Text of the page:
6 Replies Latest reply on Jun 3, 2014 6:50 AM by dougw

    Novice in trouble

    billyoung

      Hi all. I'm a retired mechanic and have VERY little knowledge in the magic that is electronics. So I'm throwing myself on to you good people who can maybe help me out.

         I hate throwing stuff away that could easily be repaired with a little bit of effort. I was given a golf trolley last year that didn't work. It has a module with a circuit board inside that looks like it has got wet at some time. I've tested the transistors (only 3) and found 1 of them has blown. The numbers on it are HO1 and YM3045N. I've tried to find one on the net but failed. Is there a way of finding an equivalent. From my limited knowledge it looks like it controls the voltage to the motor. Secondly would water getting into it be enough to blow it or should I look for a popped diode or something as well?..... Thanks in advance ... Bill

        • Re: Novice in trouble
          hamptonjmoore

          Hello sir, Newark Element 14 should have the transistor you are looking for but if not you could purchase another NPN transistor with high tolerance so you could be certain that it could handle the power you are applying to it. 

            • Re: Novice in trouble
              billyoung
              Thank you Hampton for your reply. You and Shabaz have added to my confusion. Shabaz has said it is a Dual Rectifier and you a NPN transistor (Which is what I thought it was)... This thing works from a 12V battery so it doesn't have a great deal of power. The replacement I am after would need to be the same shape a the old one and handle the same power. There is another transistor adjacent to this one which I have the feeling works in conjunction with the blown one. Would I need to change both to a higher rating?...Thank you again ....Bill
            • Re: Novice in trouble
              shabaz

              A google search reveals that the YM.. identifier is a dual rectifier, not a transistor. Water could have damaged bits of the circuit. What's worse, if it was powered up while wet, then yes there could be more serious damage. If there is a programmed device on board then if that is damaged there is almost no hope of repair without the manufacturer's help. Perhaps it didn't work before the water damage, in which case there is even more guesswork.

              It may be difficult to repair without some test equipment and electronics knowledge, and even then it might not be possible without manufacturer support. Not really sure what more can be said, engineering is a huge topic (can take years of study) and without more information it's hard to advise much. If there are things that are clearly faulty (e.g. burned tracks, fuses blown etc) then sometimes visual inspection can help, and an approximate idea what each area of the board might do, and the problem symptoms based on visual inspection and some measurements.

              1 of 1 people found this helpful
                • Re: Novice in trouble
                  billyoung

                  Thank you for your reply shabaz... I have checked the parts of this board that I can. Diodes resisters etc and can't fault them. It has a small I.C that I don't know how to check and wouldn't know how to replace anyway. I am working on the theory, if it only costs me a couple of £'s to try a new (Dual Rectifier???? I don't know what that is) part then I don't mind trying. I have looked on a site that shows how to test this part and there are no connections within. My little knowledge of such things tells me that a replacement is prolly available. As I said it was given to me and I hate seeing things wasted so I haven't lost anything i trying to repair it. Another answer on here suggests it is a NPN transistor. which is what I first assumed it was. Is a dual rectifier the same?...Or am I just being DUMB?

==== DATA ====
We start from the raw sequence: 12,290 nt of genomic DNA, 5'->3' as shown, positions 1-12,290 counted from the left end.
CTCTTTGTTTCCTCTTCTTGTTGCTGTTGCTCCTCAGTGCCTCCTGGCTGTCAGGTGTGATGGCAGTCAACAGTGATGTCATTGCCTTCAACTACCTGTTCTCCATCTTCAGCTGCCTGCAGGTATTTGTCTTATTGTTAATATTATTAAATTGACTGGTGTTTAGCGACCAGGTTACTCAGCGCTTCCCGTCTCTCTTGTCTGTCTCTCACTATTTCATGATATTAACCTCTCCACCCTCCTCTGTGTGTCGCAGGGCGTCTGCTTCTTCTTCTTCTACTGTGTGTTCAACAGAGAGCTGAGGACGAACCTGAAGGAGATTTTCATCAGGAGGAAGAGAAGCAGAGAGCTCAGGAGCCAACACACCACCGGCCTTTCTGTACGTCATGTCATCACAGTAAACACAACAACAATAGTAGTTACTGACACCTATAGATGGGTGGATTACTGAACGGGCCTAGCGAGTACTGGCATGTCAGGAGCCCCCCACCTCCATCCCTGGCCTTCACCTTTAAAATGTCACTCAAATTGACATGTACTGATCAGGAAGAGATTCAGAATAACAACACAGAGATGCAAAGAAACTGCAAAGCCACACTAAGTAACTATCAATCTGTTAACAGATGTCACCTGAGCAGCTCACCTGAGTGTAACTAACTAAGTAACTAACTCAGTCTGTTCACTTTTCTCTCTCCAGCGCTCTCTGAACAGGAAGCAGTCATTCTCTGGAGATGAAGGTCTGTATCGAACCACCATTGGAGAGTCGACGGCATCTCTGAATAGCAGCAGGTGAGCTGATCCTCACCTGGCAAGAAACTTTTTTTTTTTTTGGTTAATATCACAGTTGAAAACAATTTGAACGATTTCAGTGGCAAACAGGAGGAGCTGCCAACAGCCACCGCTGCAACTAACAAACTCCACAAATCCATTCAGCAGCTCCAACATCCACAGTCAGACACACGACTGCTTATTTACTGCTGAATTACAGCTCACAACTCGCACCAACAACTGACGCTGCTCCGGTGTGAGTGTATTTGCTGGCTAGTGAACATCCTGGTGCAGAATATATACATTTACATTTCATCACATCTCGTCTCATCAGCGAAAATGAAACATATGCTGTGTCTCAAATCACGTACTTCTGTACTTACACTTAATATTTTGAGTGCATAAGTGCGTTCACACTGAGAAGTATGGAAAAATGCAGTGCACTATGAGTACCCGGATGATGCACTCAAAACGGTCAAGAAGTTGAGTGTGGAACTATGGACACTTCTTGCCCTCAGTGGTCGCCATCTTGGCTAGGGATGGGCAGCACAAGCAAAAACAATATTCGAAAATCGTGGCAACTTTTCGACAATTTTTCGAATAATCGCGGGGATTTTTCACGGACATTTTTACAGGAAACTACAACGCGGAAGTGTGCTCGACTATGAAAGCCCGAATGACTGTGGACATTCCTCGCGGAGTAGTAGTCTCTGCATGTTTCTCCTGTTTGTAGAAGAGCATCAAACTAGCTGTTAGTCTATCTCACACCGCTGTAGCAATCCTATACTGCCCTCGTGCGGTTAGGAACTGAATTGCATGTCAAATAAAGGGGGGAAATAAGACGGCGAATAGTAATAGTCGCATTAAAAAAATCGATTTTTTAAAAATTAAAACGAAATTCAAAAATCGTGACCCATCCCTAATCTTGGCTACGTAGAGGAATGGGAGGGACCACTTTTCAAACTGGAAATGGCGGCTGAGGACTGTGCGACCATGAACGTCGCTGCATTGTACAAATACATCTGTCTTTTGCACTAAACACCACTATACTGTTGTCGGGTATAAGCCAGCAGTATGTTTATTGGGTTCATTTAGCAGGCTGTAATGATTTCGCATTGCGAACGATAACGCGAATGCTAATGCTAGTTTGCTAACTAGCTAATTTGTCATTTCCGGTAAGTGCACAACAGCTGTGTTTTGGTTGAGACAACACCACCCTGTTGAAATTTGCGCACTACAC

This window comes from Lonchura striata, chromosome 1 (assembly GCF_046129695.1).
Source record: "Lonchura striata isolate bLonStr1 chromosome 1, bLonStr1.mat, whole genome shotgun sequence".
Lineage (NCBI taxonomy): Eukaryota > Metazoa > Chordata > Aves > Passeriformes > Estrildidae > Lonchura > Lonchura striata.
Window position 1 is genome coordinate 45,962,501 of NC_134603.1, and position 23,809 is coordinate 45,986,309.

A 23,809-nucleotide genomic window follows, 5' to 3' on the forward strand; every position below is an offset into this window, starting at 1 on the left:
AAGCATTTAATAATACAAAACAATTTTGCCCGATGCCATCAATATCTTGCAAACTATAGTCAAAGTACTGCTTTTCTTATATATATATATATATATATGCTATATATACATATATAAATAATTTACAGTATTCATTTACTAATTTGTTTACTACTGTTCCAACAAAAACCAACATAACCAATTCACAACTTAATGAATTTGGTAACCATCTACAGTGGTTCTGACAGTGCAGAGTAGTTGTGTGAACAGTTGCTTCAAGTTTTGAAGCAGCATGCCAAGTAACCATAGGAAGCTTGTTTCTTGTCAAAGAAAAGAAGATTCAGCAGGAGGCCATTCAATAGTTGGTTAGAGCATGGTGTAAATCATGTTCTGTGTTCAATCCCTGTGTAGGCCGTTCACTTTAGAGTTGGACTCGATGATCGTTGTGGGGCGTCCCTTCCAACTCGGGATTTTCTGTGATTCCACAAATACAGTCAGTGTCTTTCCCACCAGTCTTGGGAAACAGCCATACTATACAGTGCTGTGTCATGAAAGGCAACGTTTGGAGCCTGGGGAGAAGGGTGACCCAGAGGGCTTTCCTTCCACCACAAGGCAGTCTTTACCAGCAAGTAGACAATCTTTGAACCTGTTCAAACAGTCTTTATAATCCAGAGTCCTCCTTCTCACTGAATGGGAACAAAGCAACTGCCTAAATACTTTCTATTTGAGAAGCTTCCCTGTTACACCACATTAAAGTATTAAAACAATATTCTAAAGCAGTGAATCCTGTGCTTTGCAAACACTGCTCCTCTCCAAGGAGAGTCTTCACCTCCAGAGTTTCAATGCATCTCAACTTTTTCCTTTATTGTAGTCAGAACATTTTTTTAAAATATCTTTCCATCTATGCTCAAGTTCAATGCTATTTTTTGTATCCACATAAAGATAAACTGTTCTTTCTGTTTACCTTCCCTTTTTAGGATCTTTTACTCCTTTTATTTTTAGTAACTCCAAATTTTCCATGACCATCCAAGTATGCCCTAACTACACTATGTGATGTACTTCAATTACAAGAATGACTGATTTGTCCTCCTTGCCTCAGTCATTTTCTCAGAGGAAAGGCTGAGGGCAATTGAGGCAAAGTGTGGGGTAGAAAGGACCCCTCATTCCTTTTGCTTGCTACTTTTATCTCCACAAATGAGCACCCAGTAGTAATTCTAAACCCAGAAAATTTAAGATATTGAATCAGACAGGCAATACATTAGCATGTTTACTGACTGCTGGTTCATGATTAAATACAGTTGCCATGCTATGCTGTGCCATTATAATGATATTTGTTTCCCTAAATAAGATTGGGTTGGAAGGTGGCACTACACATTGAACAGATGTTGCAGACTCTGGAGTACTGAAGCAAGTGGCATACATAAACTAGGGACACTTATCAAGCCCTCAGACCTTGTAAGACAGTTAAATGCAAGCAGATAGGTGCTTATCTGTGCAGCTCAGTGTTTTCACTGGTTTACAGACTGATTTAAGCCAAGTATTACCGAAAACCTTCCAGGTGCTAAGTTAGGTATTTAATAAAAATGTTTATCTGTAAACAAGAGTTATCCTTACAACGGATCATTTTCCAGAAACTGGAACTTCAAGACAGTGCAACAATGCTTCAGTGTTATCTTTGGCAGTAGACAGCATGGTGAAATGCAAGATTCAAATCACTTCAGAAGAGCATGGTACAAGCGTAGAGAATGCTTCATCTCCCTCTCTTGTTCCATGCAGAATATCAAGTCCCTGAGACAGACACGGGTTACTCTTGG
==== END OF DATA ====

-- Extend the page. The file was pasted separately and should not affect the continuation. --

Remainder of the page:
• Re: Novice in trouble
                  shabaz

                  Hi Bill,

                   

                  With no knowledge of the circuit, you can try replacing out bits that look faulty, and as you say the cost is not a lot so may be worth it.

                  If you're looking for a near-similar replacement for any part (i.e. if you cannot obtain an exact replacement), then consulting part information in data sheets is usually mandatory and this can be tricky without knowing what the parts are doing (it's not a question of just comparing size and power - there are maybe 50 different parameters, and some of these parameters will need to meet certain requirements for your circuit, and some will be irrelevant - depends on the circuit). The circuit here may be quite low-tech and at 12V supply you may get away with it if you just select based on power, but you might not.

                   

                  Anyway, the YM.. identifier first hit on google is a dual rectifier which is not the same as a transistor. If the first hit is to be believed then if you think this part is faulty, it needs to be replaced with another dual rectifier, not a transistor.

                  • Re: Novice in trouble
                    dougw

                    Hi Bill,

                    What is the make and model of the trolley?

                    There is quite a bit of information on the net about some models - including manuals, replacement parts, circuit cards and subsystems.

                    Can you post a picture of the circuit card in question?